Families of unsolved metro murders come together to raise awareness

INDEPENDENCE, Mo. -- Metro families came together on Sunday night. Many of them have something in common, but wish they didn't. Their family member is a victim in an unsolved homicide. They gathered to tell their loved one's stories, pray, sing, and bring awareness to the pain they feel each day. They lined the intersection of 39th Street and Crackerneck Rd.

The event was organized by Corey's Network which is run by Michelle Metje. Her son, Corey Laykovich, was murdered five years before behind an apartment complex near the same intersection.

"I didn't sign up to be Corey's mom until the day he died, I signed up to be his mom until I die," Metje said.

Metje says she can never let go of her son's memory.

"Corey was stabbed twice. He walked home, and when he got home my son found him," Metje said. "We called 911, and from there it took 3 and a half years."

In January of 2017, a break in the case came when John Seger was charged with 2nd degree murder. Prosecutors accuse John Seger, 24, with killing Laykovich during the overnight hours of July 27, 2013. Court documents describe what Laykovich’s family said that he and Seger had a long-standing feud. Seger is set to head to trial in August.

Years later, Metje still misses her son along with all the birthdays and holidays she hoped she could spend with him.

"Instead, I spend that time out in the public trying to help people understand the issues that are in front of us." Metje said.

Metje says Corey's Network keeps her going by giving families the support they need during the worst time in their lives. Families like Jenny Donaldson's.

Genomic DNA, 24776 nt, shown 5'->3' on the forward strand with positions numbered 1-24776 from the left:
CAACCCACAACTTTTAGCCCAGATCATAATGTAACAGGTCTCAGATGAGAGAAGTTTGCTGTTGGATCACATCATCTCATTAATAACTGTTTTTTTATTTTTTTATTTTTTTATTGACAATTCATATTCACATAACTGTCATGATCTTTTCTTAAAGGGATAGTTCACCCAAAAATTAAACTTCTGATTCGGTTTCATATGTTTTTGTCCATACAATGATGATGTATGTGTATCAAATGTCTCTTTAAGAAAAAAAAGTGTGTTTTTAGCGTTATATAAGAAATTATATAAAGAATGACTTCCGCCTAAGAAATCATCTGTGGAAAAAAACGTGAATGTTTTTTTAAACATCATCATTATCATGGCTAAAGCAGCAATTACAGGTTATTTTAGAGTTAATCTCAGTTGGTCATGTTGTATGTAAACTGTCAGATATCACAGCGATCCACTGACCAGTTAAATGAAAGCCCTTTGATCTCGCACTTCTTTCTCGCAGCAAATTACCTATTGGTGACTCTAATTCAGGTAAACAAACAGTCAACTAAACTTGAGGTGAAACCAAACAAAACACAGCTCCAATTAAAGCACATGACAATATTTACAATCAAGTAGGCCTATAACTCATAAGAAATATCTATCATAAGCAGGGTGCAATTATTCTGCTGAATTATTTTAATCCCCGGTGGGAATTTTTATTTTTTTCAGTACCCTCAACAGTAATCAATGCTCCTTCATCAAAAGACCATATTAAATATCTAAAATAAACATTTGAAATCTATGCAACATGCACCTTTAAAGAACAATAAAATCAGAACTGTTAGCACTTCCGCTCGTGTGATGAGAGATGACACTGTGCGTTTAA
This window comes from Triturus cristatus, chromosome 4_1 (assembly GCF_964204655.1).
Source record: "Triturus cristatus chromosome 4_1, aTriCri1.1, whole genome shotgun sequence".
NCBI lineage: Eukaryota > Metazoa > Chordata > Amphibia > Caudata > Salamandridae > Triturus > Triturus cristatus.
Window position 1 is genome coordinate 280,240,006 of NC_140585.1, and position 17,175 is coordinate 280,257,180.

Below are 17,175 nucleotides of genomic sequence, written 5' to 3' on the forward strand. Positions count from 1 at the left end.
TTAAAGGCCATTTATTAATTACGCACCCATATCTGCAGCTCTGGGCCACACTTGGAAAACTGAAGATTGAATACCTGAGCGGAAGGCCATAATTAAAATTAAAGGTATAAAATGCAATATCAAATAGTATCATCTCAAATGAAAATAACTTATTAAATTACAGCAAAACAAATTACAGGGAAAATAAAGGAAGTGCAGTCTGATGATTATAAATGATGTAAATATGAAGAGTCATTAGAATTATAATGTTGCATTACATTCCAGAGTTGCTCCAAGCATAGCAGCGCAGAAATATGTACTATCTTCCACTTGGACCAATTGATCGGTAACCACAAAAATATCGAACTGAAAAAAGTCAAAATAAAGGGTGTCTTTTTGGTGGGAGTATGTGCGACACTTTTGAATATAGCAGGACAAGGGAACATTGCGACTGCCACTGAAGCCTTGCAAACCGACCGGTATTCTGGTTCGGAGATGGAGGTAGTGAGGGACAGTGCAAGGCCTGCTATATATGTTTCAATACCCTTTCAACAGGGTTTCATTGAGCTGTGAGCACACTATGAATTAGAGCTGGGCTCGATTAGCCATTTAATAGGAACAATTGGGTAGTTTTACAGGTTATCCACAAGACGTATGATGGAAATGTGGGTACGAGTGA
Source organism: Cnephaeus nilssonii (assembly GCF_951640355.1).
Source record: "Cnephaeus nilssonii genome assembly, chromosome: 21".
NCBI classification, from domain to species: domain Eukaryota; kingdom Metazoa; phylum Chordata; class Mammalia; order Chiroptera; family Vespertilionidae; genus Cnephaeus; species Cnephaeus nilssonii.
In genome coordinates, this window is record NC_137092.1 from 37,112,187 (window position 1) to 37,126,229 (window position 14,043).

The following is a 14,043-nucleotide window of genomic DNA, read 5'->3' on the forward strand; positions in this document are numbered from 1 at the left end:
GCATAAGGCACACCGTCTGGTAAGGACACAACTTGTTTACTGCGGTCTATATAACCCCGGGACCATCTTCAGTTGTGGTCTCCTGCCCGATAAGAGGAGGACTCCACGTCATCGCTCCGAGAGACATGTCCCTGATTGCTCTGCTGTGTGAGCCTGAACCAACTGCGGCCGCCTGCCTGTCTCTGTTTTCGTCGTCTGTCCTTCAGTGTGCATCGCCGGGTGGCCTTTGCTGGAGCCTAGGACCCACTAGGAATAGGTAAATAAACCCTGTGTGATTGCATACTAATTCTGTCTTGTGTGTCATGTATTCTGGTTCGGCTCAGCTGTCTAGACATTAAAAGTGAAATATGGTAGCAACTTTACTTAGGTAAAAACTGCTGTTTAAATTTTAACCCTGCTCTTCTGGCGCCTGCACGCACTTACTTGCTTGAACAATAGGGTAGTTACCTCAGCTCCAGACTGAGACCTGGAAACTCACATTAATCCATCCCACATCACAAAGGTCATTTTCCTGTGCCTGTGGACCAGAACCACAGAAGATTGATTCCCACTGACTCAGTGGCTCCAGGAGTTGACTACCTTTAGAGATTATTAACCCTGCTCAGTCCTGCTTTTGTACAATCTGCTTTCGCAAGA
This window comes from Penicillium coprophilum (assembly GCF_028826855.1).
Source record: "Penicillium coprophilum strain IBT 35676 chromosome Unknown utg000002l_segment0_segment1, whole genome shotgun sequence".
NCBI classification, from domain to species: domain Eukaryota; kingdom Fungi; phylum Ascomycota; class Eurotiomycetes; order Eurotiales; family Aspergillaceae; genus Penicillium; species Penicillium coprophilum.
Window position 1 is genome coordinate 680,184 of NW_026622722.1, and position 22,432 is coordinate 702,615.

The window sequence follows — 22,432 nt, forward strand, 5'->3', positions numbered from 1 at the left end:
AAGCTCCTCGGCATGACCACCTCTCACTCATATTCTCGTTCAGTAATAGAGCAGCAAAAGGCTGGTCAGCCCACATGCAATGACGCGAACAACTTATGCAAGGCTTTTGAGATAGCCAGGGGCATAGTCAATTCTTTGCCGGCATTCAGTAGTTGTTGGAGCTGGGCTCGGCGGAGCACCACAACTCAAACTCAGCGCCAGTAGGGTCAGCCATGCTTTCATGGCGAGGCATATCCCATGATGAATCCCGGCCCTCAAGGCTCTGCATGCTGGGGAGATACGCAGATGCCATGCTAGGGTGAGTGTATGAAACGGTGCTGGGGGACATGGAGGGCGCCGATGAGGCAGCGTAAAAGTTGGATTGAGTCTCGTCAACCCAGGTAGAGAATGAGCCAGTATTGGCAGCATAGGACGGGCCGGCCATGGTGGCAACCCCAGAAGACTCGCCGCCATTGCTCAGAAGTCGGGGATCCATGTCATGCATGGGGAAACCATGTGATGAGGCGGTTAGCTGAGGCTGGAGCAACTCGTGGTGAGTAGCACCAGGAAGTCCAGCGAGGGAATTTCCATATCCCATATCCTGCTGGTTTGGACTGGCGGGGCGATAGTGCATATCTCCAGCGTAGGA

"I want to know who. I want to know why. All I know is he got shot, and he died," Donaldson said.

Her son, Chad Donaldson's case remains unsolved.

"It's real unsettling when you know that a killer is probably out walking around while your son is gone because of that person. It`s very unsettling," Donaldson said.

The women want to raise awareness through this vigil to remind people that even though time passes, some families will never find answers.

"That person killed my son, but in some ways he killed me also," Donaldson said.

"To be able to help them through it - it's almost like helping your brother or sister, and to be able to hold their hand in their time of crisis," Metje said.

Metje says if she can't help Corey, at least she can help families who wait, and maybe one day they can move forward.

"Now you can't be supermom. You just can't. So instead, you take on the world, because even though he's not here - I am," Metje said.

Corey's Network doesn't just support victim's families, but it also connects them with resources they may not know that are available to them.

Chad's family and detectives are hoping that a $10,000 reward will help solve the case.

If you have any information on this case, please call the TIPS hotline at 816-474- TIPS. All tips are anonymous.